Hi all, as the title says i'm looking for openings requiring less theory and which can stand against most low ranked replies.
As white I mostly play the modern london system and I won most of my games so far with it. I also play sometime the italian game but I want to try something else. As black mostly the king indian defence (losing a lot with it though).
Check out the Black Lion. First 8 moves are pretty much automatic and work against almost anything for Black. You can usually get a good attack going up the left side or king's side. Fairly easy to learn, just don't veer off.
At your level, the best opening is to develop your pieces. Most games at your level are not decided in the opening, but in the middlegame. Opening theory only plays a role when both players are good at the middlegame and small advantages in the opening matter.
But at your level, focus on developing your pieces, avoiding moving your pieces twice in the opening, and making the most logical moves rather than following theory.
@Mickackou develop all your pieces
If you do well with the London, then stick with it.
For black I recommend playing 1...e5 on 1.e4 and 1...d5 on 1.d4.
With just logic and common sense you can develop your pieces to control the centre and you do not need that much theory.
King's Indian Defence requires a lot of theory.
I think what would help you more than opening theory or systems at this point would be general understanding of what you want to accomplish in the opening.
With white the London System is the pinnacle of solid opening with little theory. I would recommend you stick to that.
With black, give up the King's Indian Defense. As you've seen, it won't end well for you if you don't know the plans in that opening.
The 7 Opening Principles as I learned them are:
1) Control the center
2) Pawn in the center
3) Develop knights before bishops
4) Don't make too many pawn moves
5) Don't bring your queen out early
6) Don't move the same piece twice
7) Castle early/King Safety
I looked over randomly a handful of your games briefly to give you some chess advice.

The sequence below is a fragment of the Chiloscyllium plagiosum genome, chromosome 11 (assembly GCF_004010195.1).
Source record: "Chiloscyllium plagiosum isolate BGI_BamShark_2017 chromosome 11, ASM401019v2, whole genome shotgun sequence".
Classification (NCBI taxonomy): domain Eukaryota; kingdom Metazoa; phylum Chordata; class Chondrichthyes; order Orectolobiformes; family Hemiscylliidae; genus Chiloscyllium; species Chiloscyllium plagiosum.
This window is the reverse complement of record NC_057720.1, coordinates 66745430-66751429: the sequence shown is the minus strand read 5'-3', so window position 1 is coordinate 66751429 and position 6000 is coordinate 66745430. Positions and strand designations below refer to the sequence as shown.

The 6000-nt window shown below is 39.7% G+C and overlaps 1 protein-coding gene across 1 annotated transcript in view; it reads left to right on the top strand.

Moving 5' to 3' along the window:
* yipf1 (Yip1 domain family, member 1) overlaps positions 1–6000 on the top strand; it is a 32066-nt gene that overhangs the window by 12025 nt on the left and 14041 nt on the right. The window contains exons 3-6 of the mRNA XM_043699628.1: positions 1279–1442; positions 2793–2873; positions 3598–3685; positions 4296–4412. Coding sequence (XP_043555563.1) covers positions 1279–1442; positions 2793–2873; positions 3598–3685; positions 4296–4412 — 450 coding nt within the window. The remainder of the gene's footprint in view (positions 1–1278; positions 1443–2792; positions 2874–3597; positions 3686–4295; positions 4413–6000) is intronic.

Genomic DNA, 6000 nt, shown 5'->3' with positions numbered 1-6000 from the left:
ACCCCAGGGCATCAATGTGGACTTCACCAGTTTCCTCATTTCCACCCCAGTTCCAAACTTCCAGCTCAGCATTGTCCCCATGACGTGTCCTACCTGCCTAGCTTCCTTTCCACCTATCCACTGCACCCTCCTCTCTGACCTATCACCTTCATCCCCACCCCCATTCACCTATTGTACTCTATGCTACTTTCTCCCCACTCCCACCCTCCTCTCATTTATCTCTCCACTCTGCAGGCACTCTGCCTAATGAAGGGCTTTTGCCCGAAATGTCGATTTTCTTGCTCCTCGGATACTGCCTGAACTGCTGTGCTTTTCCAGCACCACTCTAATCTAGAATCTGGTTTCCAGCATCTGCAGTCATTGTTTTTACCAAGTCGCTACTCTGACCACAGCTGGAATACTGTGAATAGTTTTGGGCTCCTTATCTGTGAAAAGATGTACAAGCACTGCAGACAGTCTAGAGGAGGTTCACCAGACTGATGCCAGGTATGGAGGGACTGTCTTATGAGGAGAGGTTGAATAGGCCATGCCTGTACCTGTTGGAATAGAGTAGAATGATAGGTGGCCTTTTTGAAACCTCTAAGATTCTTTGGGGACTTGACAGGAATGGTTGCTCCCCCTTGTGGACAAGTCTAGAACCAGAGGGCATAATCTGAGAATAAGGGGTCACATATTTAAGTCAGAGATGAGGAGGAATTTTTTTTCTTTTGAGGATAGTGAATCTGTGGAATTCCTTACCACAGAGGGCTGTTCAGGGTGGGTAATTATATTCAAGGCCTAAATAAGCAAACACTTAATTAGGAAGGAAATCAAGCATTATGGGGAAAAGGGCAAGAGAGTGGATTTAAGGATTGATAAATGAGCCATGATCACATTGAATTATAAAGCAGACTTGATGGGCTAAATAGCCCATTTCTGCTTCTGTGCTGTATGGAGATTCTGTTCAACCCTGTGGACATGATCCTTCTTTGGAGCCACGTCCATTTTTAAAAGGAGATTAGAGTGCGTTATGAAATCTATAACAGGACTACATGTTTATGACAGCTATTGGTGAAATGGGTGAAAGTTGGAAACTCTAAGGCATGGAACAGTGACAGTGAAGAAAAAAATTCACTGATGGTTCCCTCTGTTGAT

At your level do not worry about opening book theory. Memorizing some lines is not going to help you very much.
What @jposthuma said is really good advice.
To expand on that...
8) Do not hang pieces for nothing
9) Do not be afraid to retreat
10) Be tactically aware of forks, pins, skewers, checks, double attacks
11) Try to make castling difficult for your opponent
12) Before making a trade consider which piece is more useful. Look not at what comes off the board rather what gets left on the board.
13) Try to find weak points in the enemy camp
14) Do not check just to check. If it has no follow up.
Here are the 5 most basic elements in a chess game.
Time, speed, space, material, and king safety.
Time = What is on the clock. Make good use of your time. I suggest playing on longer time controls especially when learning so that it's only really 4 elements to worry about.
Speed = Things like how well your pieces are developed, in the opening, and whose gonna win a pawn race at the end and all things in between.
Space = How much of the board you control. Central squares are typically more valuable.
Material = what is left on the board.
King safety = exposure to checks, and checkmates
You can trade one element for another. For instance sacking a rook to keep your king safe, or giving up some space to develop a little faster. The more elements you control the more you will win.
As you play London with white, you can play the Slav Defence with black 1 d4 d5 2 c4 c6 and now also ...Nf6, ...Bf5.
@Mickackou Before being concerned about moving one piece towards your opponent, note that all your pieces most be able to move. Just don't send one piece to a battle, send as many as you can spare.
If you notice you have one piece lagging behind, then find a tack for it. Make sure all the pieces are able to become active. If you discover you left a piece at it's starting position and you never moved it before the end game, you basically handicapped your game. Fighting with one hand behind your back.
Pawns must have a stance, a posture, a structure so that your pieces have support.
Enjoy learning one pawn structure at a time. Have some fun opening up the pawn structure on the chessboard. The structure is built for your middle game. Once the structure is gone, your heading toward your end game. Note the themes and their weaknesses.
Use your imagination, so that you learn from the errors in building the structures. You will soon discover that some players have memorized main line openings, while others play by experience. Opening experience basically comes from experimenting with the opening structures.
Okay. Thank you all for your advices :)